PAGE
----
Revisiting Las Piñas Bamboo Organ Church and its Convent Museum
It took me awhile to revisit the Bamboo Organ Church in Las Piñas. The last time I went to visit the church and the museum was in 2015 (Check: The Famous Las Piñas Bamboo Organ Church). Although I was able to visit a Santo Niño Exhibit last 2019, I didn’t get enough chance to explore the church. Early this year, i decided to visit the church prior to its Bamboo Organ Festival.
The simplicity of the church never failed to amaze me. It comes with a simple façade and is not as huge as other nearby churches like the Saint Andrew Cathedral or even the Baclaran Redemptionist Church in Parañaque. Despite the simplicity, the church has a huge historical significance. The famous adobe brick style which can be found on both exterior and interior design of the church served as an inspiration behind the so-called Las Piñas Historical Corridor project that started in 1997 in an attempt to restore the old town Las Piñas. This is the reason why most landmarks in Las Piñas features this signature adobe-like walls.
It was November 5, 1795 when the Archbishop of Manila assigned the small town of Las Piñas to the Augustinian Recollects to build a new church. Fray Diego Cera de la Virgen del Carmen, a native of Spain, traveled from Mabalacat, Pampanga and arrived on the town on the day after Christmas of 1795. Since then, the talented and skillful priest revolutionized the simple barrio of farmers and fisherman into a successful town. He started building the church made from adobe (volcanic) stones in the Earthquake Baroque architectural style and the first stone church was completed in 1819.
The original image of Tata Hosep and the Santo Sepulcro
The church was dedicated under the patronage of Saint Joseph who is commonly referred to by the locals as Tata Hosep. The old image of Saint Joseph along with the statue of dead Christ (Santo Sepulcro) were actually bought from San Dionisio, Parañaque in the amount of 2 dozen eggs.
Like most old churches, Saint Joseph Parish also underwent several restoration. It was destroyed by earthquakes numerous times in 1829. It was then restored by Padre Diego Cera. Many years later, an attempt to restore its 19th century look was made. This restoration that took place between 1971 to 1975 was lead by architect Francisco “Bobby” Mañosa and Ludwig Alvarez through the administration of Rev Fr. Mark Lesage. The walls and the Bamboo Organ were the remaining parts of the original church. The newly restored church was inaugurated on December 3, 1972. The original framework were retained – complementary additions were executed. It features capiz chandeliers, aged bricks, old statues, bamboo ceiling, a choir loft with antique balustrades of carved wood and potted native palms.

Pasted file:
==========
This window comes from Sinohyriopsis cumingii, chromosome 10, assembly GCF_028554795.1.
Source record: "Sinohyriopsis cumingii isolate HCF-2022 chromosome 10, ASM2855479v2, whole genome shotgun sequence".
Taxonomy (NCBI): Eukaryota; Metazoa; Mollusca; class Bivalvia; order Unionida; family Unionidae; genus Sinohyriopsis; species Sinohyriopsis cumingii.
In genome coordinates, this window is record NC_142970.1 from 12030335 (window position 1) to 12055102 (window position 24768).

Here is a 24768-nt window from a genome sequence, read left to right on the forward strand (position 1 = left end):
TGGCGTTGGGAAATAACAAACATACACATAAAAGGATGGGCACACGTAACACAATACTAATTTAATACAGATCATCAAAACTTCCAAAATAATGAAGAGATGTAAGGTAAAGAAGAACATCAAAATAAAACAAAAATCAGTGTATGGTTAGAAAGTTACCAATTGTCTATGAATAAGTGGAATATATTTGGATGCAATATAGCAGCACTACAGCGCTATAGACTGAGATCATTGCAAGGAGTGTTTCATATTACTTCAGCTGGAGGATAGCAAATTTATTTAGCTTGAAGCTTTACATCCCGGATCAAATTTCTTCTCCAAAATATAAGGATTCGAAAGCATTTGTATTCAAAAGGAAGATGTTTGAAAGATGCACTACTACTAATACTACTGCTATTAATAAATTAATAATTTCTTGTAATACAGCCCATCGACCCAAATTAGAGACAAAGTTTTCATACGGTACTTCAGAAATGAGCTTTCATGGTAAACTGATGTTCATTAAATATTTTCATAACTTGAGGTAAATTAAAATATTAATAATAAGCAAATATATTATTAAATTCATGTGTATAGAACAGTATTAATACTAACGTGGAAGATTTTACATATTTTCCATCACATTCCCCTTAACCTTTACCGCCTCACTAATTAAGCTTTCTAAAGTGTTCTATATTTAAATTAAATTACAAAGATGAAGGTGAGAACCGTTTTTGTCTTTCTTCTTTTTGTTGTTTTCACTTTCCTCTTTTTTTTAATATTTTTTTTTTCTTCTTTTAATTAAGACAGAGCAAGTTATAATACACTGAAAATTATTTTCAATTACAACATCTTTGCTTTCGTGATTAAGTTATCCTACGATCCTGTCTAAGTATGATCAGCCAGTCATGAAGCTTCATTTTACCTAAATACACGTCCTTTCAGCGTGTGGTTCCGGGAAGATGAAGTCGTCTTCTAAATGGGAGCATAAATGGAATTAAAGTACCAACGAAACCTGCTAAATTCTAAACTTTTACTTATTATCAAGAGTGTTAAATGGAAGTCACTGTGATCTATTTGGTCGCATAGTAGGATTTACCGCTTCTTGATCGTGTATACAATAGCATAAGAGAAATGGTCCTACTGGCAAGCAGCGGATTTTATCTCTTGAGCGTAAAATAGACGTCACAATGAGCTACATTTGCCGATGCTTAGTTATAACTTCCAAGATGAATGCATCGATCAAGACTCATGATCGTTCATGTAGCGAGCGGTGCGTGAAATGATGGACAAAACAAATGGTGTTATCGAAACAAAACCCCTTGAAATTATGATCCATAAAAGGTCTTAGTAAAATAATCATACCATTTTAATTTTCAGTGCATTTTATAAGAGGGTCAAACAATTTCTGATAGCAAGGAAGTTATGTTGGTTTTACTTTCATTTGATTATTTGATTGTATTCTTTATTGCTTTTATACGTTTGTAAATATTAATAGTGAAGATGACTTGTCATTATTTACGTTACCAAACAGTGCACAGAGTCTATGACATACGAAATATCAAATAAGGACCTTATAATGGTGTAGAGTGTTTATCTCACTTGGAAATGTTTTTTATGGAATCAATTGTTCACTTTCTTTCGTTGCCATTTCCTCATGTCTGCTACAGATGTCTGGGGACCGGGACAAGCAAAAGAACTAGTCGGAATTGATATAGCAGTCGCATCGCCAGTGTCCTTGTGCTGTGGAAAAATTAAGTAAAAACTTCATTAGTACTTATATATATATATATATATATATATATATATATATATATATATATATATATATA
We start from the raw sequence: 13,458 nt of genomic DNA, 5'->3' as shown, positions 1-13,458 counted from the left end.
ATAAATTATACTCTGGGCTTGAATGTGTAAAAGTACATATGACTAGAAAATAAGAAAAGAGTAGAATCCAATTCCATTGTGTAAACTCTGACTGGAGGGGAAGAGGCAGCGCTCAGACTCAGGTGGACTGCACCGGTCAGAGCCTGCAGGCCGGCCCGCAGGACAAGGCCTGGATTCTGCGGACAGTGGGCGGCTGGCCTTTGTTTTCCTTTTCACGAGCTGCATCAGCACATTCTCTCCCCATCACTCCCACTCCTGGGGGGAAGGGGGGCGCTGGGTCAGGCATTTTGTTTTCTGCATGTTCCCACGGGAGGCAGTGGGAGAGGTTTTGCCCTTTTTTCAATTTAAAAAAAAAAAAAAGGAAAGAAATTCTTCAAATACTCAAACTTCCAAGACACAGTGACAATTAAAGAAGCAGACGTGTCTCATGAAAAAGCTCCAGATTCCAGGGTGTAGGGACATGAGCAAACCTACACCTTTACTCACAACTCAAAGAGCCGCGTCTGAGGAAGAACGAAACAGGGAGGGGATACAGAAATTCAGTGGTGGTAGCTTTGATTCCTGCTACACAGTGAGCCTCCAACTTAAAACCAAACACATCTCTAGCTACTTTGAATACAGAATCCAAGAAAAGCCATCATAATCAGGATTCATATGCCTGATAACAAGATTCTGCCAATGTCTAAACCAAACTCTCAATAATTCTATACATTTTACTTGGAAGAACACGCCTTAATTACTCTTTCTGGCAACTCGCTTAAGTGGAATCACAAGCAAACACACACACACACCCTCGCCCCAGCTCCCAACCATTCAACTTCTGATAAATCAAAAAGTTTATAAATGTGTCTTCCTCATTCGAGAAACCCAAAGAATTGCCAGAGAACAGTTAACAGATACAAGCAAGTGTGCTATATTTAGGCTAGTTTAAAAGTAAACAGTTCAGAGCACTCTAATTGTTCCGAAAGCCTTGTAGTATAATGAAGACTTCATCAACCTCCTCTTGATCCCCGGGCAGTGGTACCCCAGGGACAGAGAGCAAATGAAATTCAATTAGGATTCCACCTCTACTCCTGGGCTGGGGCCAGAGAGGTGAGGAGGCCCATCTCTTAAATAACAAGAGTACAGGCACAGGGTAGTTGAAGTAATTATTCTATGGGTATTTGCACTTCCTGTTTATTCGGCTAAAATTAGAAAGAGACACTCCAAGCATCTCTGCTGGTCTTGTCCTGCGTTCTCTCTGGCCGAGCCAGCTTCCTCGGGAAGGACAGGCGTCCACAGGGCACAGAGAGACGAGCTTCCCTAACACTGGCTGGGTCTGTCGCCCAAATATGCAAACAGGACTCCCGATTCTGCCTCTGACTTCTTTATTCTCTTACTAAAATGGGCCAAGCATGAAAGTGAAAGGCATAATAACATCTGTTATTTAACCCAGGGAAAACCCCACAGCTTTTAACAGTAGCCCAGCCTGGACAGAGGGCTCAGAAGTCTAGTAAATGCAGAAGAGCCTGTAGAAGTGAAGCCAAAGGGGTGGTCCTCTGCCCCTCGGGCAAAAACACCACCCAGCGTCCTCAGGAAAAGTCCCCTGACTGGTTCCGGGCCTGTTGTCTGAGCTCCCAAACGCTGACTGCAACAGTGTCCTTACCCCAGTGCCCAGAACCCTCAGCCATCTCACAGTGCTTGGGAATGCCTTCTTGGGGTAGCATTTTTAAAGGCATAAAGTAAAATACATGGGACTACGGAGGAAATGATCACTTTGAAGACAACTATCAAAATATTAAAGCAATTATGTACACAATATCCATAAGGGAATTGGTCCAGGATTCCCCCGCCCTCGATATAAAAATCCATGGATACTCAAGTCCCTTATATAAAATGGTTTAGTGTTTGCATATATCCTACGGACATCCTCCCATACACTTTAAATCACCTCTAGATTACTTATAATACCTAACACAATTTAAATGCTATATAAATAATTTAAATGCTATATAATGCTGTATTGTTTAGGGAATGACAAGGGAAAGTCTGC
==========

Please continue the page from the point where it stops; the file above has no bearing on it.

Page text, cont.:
The facade of the church is simple. It comes with multiple niches featuring stained glass windows and stone statues of various saints.
The central niche of the facade with the image of Saint Joseph
The center of the facade features a large window made of Capiz with a painted image depictingSaint Joseph.
The image of Saint Joseph in the pediment
The pediment also features a statue of the town’s patron saint.
Statue of Saint Paul
Another old wooden statue in the facade which i assumed is Saint Peter.
There is also a couple of newly added statues near the main entrance of the church, another attempt to restore its old facade.
Outside the church is a monument dedicated to Padre Diego Cera
The Padre Diego Cera monument
The Famous Bamboo Organ
Padre Diego Cera is more than just your typical priest. He is a gifted chemist, natural scientist, architect, and a talented organist. He is also an organ builder and the man behind the organs of some of the churches in the old Intramuros including the Manila Cathedral, San Agustin Church, and the old San Nicolas de Tolentino Parish. Of course, he is also behind the famous Bamboo Organ of Las Piñas which is now considered a National Cultural treasure.
The famous bamboo organ of Las Piñas
Fr. Diego Cera started with the construction of the bamboo organ in 1816 and it was finished eight years after in 1824. During the 1880s, there was a typhoon and earthquake that damaged the roof of the church, which left the bamboo organ open to nature’s elements. The rainwater and stones got inside the organ case, which destroyed the instrument and made it unplayable for years. After that, the pipes were stored in the old sacristy and were forgotten about until around 1917 when a tourist rediscovered its beauty.
It was only in 1972 when the bamboo organ restoration project began. Johannes Klais Orgelbau was the one who was awarded the contract, and he had the organ shipped all the way to Bonn, Germany in 1973. After about a couple of years, the bamboo organ returned to its homeland in 1975 (the newly restored church was also inaugurated at the same time).
The annual International Bamboo Organ Festival, a music festival of classical music, was started to celebrate the music of the reborn instrument and its unique sound. Since 1992, Prof. Armando Salarza has been the titular organist of the Bamboo Organ. He is also the Artistic Director of the International Bamboo Organ Festival, now the longest-running annual international music festival held in the country.The organ was declared a National Cultural Treasure of the Philippines in 2003.